Forum for Science, Industry and Business

Sponsored by:     3M 
Search our Site:

 

One-pot synthesis towards sulfur-based organic semiconductors

15.09.2016

Scientists at Nagoya University have developed a short route to form various thiophene-fused polycyclic aromatic hydrocarbons (PAHs) by simply heating mono-functionalized PAHs with sulfur.

Thiophene-fused polycyclic aromatic hydrocarbons (PAHs) are known to be useful as organic semiconductors due to their high charge transport properties. Scientists at Nagoya University have developed a short route to form various thiophene-fused PAHs by simply heating mono-functionalized PAHs with sulfur. This new method is expected to contribute towards the efficient development of novel thiophene-based electronic materials.


Yellow and gray colors on the molecule represent sulfur and carbon atoms respectively. Thiophene-fused PAHs have found uses as transistors.

Copyright : ITbM, Nagoya University

Nagoya, Japan – Dr. Lingkui Meng, Dr. Yasutomo Segawa, Professor Kenichiro Itami of the JST-ERATO Itami Molecular Nanocarbon Project, Institute of Transformative Bio-Molecules (ITbM) of Nagoya University and Integrated Research Consortium on Chemical Sciences, and their colleagues have reported in the Journal of the American Chemical Society, on the development of a simple and effective method for the synthesis of thiophene-fused PAHs.

Thiophene-fused PAHs are organic molecules composed of multiple aromatic rings including thiophene. Thiophene is a five-membered aromatic ring containing four carbon atoms and a sulfur atom. Thiophene-fused PAHs are known to be one of the most common organic semiconductors and are used in various electronic materials, such as in transistors, organic thin-film solar cells, organic electro-luminescent diodes and electronic devices. More recently, they have found use in wearable devices due to their lightweight and flexibility.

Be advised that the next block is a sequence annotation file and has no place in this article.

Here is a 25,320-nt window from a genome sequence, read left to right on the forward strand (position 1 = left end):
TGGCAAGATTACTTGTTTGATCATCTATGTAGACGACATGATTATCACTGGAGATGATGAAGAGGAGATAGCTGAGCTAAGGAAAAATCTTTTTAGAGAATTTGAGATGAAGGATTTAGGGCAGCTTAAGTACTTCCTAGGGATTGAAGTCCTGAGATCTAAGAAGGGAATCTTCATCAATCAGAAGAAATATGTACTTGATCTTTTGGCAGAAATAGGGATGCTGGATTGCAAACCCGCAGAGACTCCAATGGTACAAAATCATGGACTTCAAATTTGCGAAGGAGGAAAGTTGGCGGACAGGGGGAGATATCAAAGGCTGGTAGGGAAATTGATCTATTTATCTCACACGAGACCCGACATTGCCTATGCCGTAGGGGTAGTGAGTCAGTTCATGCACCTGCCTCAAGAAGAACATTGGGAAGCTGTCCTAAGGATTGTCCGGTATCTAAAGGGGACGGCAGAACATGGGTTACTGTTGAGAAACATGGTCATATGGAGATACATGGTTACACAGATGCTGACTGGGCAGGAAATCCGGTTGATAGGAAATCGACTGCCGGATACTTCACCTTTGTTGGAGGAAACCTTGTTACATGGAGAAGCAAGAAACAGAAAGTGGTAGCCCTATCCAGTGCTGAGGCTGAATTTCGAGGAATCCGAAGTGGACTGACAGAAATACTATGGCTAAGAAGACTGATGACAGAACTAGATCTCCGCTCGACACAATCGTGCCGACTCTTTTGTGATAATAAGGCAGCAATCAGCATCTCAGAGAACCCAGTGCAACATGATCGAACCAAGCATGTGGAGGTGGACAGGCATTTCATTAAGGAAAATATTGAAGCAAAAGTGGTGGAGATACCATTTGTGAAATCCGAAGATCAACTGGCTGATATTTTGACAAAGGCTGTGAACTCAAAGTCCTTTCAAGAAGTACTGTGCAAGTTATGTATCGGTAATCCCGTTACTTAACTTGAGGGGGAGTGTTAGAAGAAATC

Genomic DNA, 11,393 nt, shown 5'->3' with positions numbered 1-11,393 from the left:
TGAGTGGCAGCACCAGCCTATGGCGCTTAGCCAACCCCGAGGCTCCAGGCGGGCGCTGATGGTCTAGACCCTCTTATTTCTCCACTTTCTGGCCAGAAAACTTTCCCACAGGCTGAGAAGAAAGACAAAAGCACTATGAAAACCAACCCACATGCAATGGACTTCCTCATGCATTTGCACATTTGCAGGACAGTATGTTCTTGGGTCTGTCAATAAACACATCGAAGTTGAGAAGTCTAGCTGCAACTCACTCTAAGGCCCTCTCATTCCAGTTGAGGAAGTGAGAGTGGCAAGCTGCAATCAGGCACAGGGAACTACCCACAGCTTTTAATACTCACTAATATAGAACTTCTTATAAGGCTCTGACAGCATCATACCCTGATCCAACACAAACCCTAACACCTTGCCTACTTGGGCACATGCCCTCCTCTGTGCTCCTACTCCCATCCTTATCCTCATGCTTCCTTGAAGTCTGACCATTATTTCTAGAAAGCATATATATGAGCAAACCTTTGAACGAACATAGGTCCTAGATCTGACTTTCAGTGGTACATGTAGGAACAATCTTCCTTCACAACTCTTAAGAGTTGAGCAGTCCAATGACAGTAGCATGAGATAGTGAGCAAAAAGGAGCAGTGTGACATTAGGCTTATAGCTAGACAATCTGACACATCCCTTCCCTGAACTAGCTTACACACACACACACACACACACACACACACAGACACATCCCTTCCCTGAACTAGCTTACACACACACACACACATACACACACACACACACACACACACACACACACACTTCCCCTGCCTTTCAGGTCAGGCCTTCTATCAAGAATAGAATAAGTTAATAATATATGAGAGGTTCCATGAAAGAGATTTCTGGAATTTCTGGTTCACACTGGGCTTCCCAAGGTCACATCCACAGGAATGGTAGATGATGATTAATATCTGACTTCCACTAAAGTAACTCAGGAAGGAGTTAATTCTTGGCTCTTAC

Thienannulation (thiophene-annulation) reactions, a transformation that makes new thiophene rings via cyclization, leads to various thiophene-fused PAHs. Most conventional thienannulation methods require the introduction of two functional groups adjacent to each other to form two reactive sites on PAHs before the cyclization can take place. Thus, multiple steps are required for the preparation of the substrates. As a consequence, a more simple method to access thiophene-fused PAHs is desirable.

A team led by Yasutomo Segawa, a group leader of the JST-ERATO project, and Kenichiro Itami, the director of the JST-ERATO project and the center director of ITbM, has succeeded in developing a simple and effective method for the formation of various thiophene-fused PAHs. They have managed to start from PAHs that have only one functional group, which saves the effort of installing another functional group, and have performed the thienannulation reactions using elemental sulfur, a readily available low cost reagent. The reactions can be carried out on a multigram scale and can be conducted in a one-pot two-step reaction sequence starting from an unfunctionalized PAH. This new approach can also generate multiple thiophene moieties in a single reaction. Hence, this method has the advantage of offering a significant reduction in the number of required steps and in the reagent costs for thiophene-fused PAH synthesis compared to conventional methods.

The researchers have shown that upon heating and stirring the dimethylformamide solution of arylethynyl group-substituted PAHs and elemental sulfur in air, they were able to obtain the corresponding thiophene-fused PAHs. The arylethynyl group consists of an alkyne (a moiety with a carbon-carbon triple bond) bonded to an aromatic ring. The reaction proceeds via a carbon-hydrogen (C–H) bond cleavage at the position next to the arylethynyl group (called the ortho-position) on PAHs, in the presence of sulfur. As the ortho-C–H bond on the PAH can be cleaved under the reaction conditions, prior functionalization (installation of a functional group) becomes unnecessary.

Arylethynyl-substituted PAHs are readily accessible by the Sonogashira coupling, which is a cross-coupling reaction to form carbon-carbon bonds between an alkyne and a halogen-substituted aromatic compound. The synthesis of thiophene-fused PAHs can also be carried out in one-pot, in which PAHs are subjected to a Sonogashira coupling to form arylethynyl-substituted PAHs, followed by direct treatment of the alkyne with elemental sulfur to induce thienannulation.